6. [...] the city from forcing its retired police and firefighters to sign up for Medicare. Taft-Carter dismissed the $6 million cost of her decision as “alleged savings” that “would not save [...]

  7. Vinny says:

    Letter about court ruling 1-31-2012

    Please,, the former mayors have given away everything so they can get the votes. If you spent 20-30 years on the fire or police depts, and were told that each week the city matched your 9-10% of your pay to go to your pension, then you find out they haven’t done it for 50 years, WHO is at fault.???
    People who get contracts thru CBa’s are held to strict guidelines by law, because without the laws, the contracts would be voided every year by the city or state who failed to contribute the matching share to the pensions.
    On 1-30-2012 the judge in the latest go around with the city of providence sided for the plantif,
    the fire and police, stating that a contracts were in place all the time and the rule of law was clearly on their side. If people keep playing games electing the same people every year and expect a different result are not realizing what they are doing, Please stop electing pupputs and put people in these important positions that will reflect your well-being and your voice. These contracts are public info anyone can view them under the foia that is federally ordered. Look at the years and timming to elections and SUPRISE they seemed to be unaware of their own actions. When people see this what do they do ? they promote them to congress and other places.Fire and police work hard for the monies they earn, and yes I am a retired firefighter who retired with a broken back. I have lost a kidney to cancer, and 2 other cancers covered under the law and had 2 heart attacks as well. Here I am at 66 years old and feel like the begger at a corner looking for a hand out, no I just want what was promised in writting and fairly due me, my family deserves that at least for service to the city and the loss of earnings I could have made. REMEMBER fire and police do not pay social security tax’s due to private pension. I worked enough in the 60′s to get my quarters in so I started getting S/S. My 1st check was for $ 111.00 and no cola’s for last 3 years , so now you might understand why this issue has pushed me to write this. If you want to screw someone at least have the #^%@’s to tell them up front, not after all these years. By the way I pay for medicare, so I really feel screwed by the city of providence. If the mayor or anyone in power has anything say,say it to my face abd stop this behind closed doors and behind my back bull-shit.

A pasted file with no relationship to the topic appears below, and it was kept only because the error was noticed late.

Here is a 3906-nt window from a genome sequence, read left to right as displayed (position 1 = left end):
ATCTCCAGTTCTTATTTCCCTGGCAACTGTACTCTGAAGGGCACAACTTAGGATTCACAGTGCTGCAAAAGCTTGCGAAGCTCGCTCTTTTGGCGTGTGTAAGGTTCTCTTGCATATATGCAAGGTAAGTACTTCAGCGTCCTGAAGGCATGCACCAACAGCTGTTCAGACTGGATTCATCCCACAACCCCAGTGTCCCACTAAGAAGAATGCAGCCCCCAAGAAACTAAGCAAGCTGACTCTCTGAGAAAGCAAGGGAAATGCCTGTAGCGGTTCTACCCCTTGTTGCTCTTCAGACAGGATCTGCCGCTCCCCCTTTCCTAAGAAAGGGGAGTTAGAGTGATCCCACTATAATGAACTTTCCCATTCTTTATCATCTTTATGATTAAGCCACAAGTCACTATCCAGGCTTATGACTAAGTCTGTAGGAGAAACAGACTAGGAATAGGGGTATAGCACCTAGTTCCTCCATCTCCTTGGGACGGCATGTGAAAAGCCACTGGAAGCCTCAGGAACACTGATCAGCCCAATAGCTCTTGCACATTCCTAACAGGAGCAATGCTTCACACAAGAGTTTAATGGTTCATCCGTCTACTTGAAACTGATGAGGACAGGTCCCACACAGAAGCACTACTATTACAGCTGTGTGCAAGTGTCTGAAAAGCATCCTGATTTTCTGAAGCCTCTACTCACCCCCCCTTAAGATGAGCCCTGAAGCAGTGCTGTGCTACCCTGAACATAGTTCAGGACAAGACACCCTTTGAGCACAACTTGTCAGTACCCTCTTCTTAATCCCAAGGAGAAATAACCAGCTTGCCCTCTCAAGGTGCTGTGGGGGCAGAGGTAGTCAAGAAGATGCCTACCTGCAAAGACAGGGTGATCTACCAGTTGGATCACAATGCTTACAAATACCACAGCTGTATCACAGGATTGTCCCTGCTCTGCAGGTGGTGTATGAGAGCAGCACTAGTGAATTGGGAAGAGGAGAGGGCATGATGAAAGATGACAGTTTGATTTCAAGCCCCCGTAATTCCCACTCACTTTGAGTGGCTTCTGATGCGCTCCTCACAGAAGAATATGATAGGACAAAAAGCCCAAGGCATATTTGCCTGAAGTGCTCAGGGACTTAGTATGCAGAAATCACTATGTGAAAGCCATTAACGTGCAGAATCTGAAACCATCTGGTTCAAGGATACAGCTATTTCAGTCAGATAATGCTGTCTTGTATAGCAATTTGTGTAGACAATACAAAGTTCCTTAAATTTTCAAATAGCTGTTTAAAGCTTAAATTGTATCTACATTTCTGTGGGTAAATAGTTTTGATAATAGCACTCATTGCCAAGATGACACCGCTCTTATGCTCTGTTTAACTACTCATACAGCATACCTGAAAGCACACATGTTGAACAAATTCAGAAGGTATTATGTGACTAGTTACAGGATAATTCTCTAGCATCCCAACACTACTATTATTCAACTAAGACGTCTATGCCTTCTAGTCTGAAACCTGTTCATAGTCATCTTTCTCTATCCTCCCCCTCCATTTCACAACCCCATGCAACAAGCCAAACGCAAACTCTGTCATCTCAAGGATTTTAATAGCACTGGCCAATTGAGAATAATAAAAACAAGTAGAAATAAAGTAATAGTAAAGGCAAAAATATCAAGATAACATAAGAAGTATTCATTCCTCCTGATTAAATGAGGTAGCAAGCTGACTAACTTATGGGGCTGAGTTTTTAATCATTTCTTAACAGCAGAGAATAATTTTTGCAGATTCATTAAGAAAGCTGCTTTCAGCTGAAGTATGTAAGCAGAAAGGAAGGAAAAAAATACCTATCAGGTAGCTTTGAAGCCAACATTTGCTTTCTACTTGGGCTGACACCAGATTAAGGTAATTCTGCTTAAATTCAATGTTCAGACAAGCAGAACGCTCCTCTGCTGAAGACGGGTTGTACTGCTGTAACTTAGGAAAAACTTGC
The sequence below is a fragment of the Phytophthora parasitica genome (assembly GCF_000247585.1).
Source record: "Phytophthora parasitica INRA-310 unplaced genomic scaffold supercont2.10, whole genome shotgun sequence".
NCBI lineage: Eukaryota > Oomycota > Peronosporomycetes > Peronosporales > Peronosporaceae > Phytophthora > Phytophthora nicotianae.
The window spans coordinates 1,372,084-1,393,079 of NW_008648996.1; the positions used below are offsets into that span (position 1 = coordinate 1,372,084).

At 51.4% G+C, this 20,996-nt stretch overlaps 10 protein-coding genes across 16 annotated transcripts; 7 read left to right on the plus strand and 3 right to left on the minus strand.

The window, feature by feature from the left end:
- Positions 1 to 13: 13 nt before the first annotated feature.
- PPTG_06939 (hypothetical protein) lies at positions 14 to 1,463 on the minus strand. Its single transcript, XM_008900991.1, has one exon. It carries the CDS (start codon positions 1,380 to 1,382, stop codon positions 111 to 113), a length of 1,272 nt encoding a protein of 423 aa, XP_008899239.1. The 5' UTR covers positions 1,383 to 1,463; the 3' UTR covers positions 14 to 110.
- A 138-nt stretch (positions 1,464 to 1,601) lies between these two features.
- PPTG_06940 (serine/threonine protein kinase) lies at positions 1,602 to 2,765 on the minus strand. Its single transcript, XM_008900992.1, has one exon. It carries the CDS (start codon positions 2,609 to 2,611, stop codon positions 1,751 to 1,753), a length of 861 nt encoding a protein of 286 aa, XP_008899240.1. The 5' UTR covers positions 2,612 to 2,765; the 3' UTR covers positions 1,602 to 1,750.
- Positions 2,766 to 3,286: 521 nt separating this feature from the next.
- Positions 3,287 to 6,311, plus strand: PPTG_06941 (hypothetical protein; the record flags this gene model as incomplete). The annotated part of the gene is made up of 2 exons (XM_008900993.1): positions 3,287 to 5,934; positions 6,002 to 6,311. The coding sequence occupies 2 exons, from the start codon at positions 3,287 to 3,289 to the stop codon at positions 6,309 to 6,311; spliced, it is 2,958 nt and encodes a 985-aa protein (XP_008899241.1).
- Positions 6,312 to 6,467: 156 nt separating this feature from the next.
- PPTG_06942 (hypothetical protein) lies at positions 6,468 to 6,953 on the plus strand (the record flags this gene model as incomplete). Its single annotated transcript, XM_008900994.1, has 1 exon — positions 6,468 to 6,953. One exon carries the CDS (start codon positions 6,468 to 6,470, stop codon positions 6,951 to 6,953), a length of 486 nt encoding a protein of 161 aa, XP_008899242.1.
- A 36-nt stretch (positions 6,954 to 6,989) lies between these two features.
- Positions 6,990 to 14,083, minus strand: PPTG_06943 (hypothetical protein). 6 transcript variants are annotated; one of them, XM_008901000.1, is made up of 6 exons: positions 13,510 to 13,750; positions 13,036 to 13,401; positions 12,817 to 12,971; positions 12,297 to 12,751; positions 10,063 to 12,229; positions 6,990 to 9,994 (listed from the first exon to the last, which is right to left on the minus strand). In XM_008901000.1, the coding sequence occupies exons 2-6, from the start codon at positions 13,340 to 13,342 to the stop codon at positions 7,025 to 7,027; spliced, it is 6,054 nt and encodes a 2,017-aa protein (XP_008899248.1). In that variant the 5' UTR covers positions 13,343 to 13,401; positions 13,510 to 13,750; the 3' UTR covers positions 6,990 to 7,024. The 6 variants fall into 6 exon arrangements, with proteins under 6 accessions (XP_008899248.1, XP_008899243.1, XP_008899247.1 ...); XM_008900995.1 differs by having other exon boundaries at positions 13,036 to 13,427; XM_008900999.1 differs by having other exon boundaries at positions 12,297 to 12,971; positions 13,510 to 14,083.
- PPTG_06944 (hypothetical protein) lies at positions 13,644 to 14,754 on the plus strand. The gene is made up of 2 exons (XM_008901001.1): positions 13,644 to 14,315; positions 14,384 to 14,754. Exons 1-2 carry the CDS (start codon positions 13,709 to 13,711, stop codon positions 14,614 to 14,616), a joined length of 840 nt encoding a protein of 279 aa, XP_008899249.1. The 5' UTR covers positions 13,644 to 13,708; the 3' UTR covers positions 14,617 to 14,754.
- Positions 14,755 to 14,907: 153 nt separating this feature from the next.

V.S.

  8. [...] small, but important component” of the city’s balanced budget plan. Taft-Carter had argued the “alleged savings would not save the city from financial [...]